As promised, here’s the blurb and an excerpt from my latest contemporary romance, Bull at the Gate.
Alexander “Bull” McKinley’s reputation as a hard-nosed businessman is tested when an old Fairy Gate and local superstition stand in the way of a lucrative development contract. Alex has his hands full trying to convince the villagers to play ball, without the unexpected—and definitely unwanted—attraction to the feisty redhead leading the revolt.
Dee Ashman detests those who put profit before people, and she’s damned if an arrogant, insensitive and, okay, wildly attractive capitalist is going to destroy the symbolic heart of the village and break her beloved grandmother’s heart.
But they cannot deny the desire that burns between them nor the unleashed passion neither can resist.
He walked a few steps forward and peered up at the ironwork arch. “The only thing I got when I touched the bloody thing, was an electric shock.”
Dee moved to join him. “That’s because it knows you mean it harm.”
“It? The thing’s got a life of its own?”
“‘Course. It’s got a few hundred years worth of energy gathered in its structure. Think of all the people who’ve touched it hoping for their wishes to come true.”
He turned and looked down at her. “What about you? Have you ever made a wish here?”
“A couple actually.”
“Did they come true?”
No, they hadn’t. Neither one. Her mother had never come back for her, and she’d never discovered the identity of her father.
Alex stood, awaiting her answer.
"I think I made the mistake of telling someone what my wishes were. Apparently, if you tell, they don’t come true.”
“Convenient. Maybe you should try again. How about tapping it twice and wishing I’ll disappear.”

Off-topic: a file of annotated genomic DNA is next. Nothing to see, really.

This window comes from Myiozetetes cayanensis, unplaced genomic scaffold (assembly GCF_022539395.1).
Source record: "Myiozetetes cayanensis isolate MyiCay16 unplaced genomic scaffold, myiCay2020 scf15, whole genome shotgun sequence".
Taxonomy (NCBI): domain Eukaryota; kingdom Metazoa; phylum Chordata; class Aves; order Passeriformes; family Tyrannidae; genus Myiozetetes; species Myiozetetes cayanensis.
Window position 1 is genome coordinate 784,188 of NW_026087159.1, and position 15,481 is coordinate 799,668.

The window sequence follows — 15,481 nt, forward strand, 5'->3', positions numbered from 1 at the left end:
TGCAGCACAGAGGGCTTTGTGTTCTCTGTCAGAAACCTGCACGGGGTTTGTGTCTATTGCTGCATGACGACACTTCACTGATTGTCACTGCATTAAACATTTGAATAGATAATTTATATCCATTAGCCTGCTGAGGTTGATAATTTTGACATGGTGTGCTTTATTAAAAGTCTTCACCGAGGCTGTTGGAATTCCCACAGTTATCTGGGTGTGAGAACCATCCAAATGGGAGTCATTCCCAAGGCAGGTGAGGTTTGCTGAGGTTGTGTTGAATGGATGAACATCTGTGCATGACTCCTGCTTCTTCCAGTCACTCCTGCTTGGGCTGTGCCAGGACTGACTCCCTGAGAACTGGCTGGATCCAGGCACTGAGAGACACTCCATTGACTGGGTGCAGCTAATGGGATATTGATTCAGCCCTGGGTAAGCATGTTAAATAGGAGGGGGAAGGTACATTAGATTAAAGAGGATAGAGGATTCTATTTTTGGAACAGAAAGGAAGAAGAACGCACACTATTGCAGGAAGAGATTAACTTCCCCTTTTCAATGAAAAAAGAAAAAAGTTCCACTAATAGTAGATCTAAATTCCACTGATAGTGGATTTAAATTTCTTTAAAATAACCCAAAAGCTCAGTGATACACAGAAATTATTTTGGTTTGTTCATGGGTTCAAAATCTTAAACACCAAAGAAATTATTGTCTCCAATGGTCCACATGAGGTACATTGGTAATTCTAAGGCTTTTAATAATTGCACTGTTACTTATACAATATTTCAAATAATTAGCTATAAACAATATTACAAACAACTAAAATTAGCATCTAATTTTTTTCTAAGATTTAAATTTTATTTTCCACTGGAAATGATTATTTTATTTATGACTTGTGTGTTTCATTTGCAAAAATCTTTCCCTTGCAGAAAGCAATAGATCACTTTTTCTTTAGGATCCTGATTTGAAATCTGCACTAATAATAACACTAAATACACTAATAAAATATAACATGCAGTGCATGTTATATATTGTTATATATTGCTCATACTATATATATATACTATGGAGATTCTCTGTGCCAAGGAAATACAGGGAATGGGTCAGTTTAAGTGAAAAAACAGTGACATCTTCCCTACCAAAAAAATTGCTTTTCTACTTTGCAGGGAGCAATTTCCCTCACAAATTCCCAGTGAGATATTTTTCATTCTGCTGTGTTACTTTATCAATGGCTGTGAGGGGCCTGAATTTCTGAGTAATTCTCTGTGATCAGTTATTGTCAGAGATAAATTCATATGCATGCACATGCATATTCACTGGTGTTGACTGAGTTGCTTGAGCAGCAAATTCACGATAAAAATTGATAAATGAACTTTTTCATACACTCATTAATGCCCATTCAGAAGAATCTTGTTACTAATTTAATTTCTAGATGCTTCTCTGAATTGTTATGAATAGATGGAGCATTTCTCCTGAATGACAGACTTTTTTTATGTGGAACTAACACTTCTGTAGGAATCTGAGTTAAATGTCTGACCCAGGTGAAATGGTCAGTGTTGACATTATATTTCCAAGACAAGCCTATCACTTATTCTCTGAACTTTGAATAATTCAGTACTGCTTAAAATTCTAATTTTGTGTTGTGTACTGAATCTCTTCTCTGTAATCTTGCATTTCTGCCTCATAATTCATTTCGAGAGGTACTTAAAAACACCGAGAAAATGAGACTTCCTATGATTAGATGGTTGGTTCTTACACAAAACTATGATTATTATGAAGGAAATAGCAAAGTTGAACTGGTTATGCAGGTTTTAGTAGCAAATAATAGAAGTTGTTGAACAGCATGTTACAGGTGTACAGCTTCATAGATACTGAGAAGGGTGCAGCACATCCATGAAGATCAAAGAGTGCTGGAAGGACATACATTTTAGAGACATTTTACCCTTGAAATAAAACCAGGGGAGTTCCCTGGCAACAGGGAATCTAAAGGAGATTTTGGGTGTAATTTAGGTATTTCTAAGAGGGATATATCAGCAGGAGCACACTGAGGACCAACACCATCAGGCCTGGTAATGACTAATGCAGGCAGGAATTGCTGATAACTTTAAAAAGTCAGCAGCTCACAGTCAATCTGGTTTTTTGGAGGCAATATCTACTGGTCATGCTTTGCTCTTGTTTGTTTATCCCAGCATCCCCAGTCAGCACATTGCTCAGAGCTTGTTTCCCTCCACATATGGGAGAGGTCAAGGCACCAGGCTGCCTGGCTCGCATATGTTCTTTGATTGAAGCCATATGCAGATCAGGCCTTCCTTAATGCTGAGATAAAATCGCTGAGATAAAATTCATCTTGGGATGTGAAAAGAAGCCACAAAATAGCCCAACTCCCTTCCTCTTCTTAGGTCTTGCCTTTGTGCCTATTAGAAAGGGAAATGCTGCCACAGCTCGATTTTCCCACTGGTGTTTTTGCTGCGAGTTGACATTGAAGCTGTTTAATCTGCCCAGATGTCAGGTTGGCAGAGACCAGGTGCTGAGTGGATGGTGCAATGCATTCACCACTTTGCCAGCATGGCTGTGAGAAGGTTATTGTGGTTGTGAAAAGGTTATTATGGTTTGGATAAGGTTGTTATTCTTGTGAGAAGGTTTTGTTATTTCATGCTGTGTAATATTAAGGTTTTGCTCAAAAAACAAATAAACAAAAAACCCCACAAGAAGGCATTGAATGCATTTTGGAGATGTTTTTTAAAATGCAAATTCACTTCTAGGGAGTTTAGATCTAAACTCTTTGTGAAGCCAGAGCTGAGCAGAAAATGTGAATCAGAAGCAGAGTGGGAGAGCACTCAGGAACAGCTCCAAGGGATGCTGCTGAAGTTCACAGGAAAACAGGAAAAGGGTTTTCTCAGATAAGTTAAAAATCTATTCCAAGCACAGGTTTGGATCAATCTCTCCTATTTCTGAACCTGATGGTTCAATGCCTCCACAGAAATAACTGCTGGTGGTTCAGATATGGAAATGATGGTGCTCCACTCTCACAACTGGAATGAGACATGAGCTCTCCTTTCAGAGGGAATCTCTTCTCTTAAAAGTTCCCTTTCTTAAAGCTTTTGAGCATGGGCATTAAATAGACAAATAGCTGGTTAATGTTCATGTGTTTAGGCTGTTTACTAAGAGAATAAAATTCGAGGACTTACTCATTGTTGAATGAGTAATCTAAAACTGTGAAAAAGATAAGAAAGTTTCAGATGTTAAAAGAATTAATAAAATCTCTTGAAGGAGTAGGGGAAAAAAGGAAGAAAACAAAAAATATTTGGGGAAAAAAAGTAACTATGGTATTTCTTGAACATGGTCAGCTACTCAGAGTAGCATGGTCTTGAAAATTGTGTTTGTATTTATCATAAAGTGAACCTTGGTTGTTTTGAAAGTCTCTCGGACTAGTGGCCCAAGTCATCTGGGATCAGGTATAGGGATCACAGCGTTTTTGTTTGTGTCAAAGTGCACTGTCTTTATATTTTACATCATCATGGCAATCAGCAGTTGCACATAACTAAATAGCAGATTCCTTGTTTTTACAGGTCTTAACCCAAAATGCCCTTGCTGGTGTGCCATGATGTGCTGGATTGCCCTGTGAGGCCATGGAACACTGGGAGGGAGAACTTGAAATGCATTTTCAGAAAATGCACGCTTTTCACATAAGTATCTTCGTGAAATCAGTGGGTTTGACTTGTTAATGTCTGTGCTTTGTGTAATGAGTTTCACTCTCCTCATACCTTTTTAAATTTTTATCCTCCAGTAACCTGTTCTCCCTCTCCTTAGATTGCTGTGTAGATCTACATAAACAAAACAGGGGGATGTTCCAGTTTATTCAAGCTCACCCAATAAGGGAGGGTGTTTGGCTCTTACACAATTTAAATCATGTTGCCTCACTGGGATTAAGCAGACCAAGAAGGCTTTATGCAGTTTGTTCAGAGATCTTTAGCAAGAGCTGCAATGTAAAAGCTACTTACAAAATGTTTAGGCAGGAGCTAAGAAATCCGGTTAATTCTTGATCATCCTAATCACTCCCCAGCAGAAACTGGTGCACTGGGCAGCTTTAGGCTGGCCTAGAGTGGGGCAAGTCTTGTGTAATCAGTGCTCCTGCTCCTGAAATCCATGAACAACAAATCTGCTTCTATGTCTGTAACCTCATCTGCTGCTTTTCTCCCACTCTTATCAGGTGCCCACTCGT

“It’s tempting.” So were his eyes with the moonlight shining in them, and the curve of his lips as they slid into a smile. “But if I gave it another shot, you’d know what I was wishing for, which means it wouldn’t happen.”
His expression turned serious. “I’m not here to cause trouble, Dee. I just want to build a few houses.”
“Hardly a few. Plus there’s the commercial buildings, bet they’re going to turn a nice tidy profit.”
“Can’t deny it. Making profit is why I’m in business.” Reaching out, he touched her arm and slid his fingers from elbow to wrist. “Doesn’t mean we can’t reach some amicable conclusion in all this. No reason we can’t all win.”
“How will that happen exactly?” Hmm. Maybe he could stop running his hand down her arm like that. “You won’t re-route the pipes and the villagers won’t agree to having the Gate removed.”
“Whatever. Err, do you think you could stop doing that? We’re having this important conversation. It’s distracting.”
He moved in, taking both her arms and easing her closer. “See there? Something we agree on. I’ve been distracted ever since you yelled at me in the village hall.”